The light in the morning is dim and the cold wind carries the damp of the earth with it. Leaves are scarce on the trees, and all around there's a feeling of solemnity; out of memorium for the end of one season, or out of reverence for the cold months ahead, I couldn't say. The cows hang their heads in their muddy fields. The valley is silent but for the creaking of trees, as if they're trying to shake off the last of their clinging leaves. Fall, like bated breath, is expectant; an uneasy Advent.

Brown and gray give way to white, and now the snow is come.

No more golden morning rides or corners quickly taken. No more solitary journeys on unknown roads. No more seeking for the sake of never finding.

I've winterized my motorcycles: topped off their tanks and dribbled in some Star Tron stabilizer, sprayed S100 Corrosion Protectant on exposed metal, and hidden them beneath their Oxford covers. I'll wait a good six months until the salt is washed off the roads to ride again.

I’m reluctantly confined indoors. Standing at the window clutching a coffee mug, I keep watch for the snow plow that’s supposed to come and clear our long gravel driveway on this, the season’s first snow day. Schools are canceled and the world’s comings and goings are brought to a temporary halt.

It’s another winter to make it through.

Wintery back yard looking to woods
The view from the author’s front porch.Seth Richards

A few days before the snow came, I happened to grab my grandmother's Modern Library edition of The Poems of Robert Frost off the bookshelf, and every morning I've taken to reading a few lines aloud to my five-month-old son. Perhaps it's a curious sort of thing to read to an infant, but Frost's ruminations are infused with an idyllic ordinariness that seems fitting to my station, and the sound of verse—as practically every children's book attests—seems fitting for my son's. Besides, we don't have a lot to talk about yet.

After giving him his “second breakfast” bottle, I open the worn volume and read “Reluctance.” I’m drawn particularly to the last two stanzas:

And the dead leaves lie huddled and still,
No longer blown hither and thither;
The last lone aster is gone;
The flowers of the witch hazel wither;
The heart is still aching to seek,
But the feet question ‘Whither?’
Ah, when to the heart of man
Was it ever less than a treason
To go with the drift of things,
To yield with a grace to reason,
And bow and accept the end
Of a love or a season?

Robert Frost poetry and Motorcyclist magazine
Winter reading.Seth Richards

Frost perfectly conveys our unwillingness to give in to winter’s stillness. Only, I wish it wasn’t the truth. For the motorcyclist, perhaps more than for the average person, it’s difficult to settle into the season. As I look out the window, I dream of roads untraveled. I breathe in the memory of riding past fields of fresh-cut hay and corn drying on the stalk. My hands ache for the feel of the handlebars. I can’t help but ever be in the saddle of my motorcycle, even while I sit in the nursery as snow falls beyond the icy window pane.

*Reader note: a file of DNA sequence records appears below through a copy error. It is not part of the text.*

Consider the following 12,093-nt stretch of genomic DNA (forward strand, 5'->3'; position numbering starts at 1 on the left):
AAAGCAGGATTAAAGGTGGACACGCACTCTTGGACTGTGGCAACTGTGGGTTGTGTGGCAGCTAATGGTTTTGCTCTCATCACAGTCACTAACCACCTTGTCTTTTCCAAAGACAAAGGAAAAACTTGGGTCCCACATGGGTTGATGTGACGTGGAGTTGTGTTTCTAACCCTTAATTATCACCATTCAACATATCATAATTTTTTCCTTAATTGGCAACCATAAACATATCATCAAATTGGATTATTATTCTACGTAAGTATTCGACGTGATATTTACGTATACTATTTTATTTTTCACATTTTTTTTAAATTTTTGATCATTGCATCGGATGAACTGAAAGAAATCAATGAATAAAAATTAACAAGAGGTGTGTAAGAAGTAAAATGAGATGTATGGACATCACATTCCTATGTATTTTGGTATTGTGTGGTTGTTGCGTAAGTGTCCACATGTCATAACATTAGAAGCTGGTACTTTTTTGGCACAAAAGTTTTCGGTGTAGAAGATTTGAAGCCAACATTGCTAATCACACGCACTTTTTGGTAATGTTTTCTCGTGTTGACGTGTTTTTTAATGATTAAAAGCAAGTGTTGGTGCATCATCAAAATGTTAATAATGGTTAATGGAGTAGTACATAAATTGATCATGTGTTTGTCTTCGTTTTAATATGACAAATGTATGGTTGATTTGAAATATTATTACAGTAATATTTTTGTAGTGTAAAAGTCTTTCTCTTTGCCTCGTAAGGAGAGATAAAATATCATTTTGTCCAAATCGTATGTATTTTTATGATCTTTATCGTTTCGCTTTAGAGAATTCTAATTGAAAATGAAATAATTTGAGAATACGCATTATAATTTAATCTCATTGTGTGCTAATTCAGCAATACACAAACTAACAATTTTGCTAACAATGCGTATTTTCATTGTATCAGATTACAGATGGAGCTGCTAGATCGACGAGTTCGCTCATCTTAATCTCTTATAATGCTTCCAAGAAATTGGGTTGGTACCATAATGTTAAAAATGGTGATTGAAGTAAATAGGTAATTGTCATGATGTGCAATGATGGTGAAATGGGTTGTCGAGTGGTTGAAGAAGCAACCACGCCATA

My heart is still aching to seek.

Maybe motorcyclists are more restless at heart than most. We are perpetual wanderers, vagrants by choice, wayfarers by habit. And we don’t have to travel to far-flung places to get away; a motorcycle trip, even a short one to the corner store, is a journey that takes us out of the ordinary and out of ourselves. Which makes it difficult to be still. It makes it difficult to wait.

But wait we must. As Frost would have it, in waiting we commit treason against our own nature and desires. But, in a way, to wait becomes an honorable treason, for it is a reminder that a will confined is a will in its proper place. Nature demands that our natures be subservient. There’s a world beyond our windows, our windscreens, our helmet visors. And it hems us in on all sides.

Yet waiting, in some respects, is a kind of wandering. In the interlude, we stray from the chosen roads that make up the course of our lives. We are forced out of our desires and into a region sparsely populated, often undesirable, and unknown. It can be familiar territory for motorcycle riders. Even if the cold bike sitting forlorn in the garage makes it more difficult, motorcyclists, it seems to me, should be masters of waiting.

Snowy winter field
Fields at rest.Seth Richards

Frost writes in “Dust of Snow,” that when a crow on a hemlock tree shakes a dusting of snow onto him, it changes his mood “And saved some part / Of a day I had rued.” It seems a simple thing—and overly sentimental for the modern temperament—but perhaps there’s something to it. To find in stillness, movement. To find in waiting, contentment.

I cradle my son and gaze out with him at a world freshly white. He knows naught from waiting, for what else could there be? He knows no seasons, only now. I’ll wait with him. And when the world springs to life again, he’ll begin to know what waiting is. My hibernating motorcycles will be roused for another season of riding, and I’ll know it will have been worth the wait.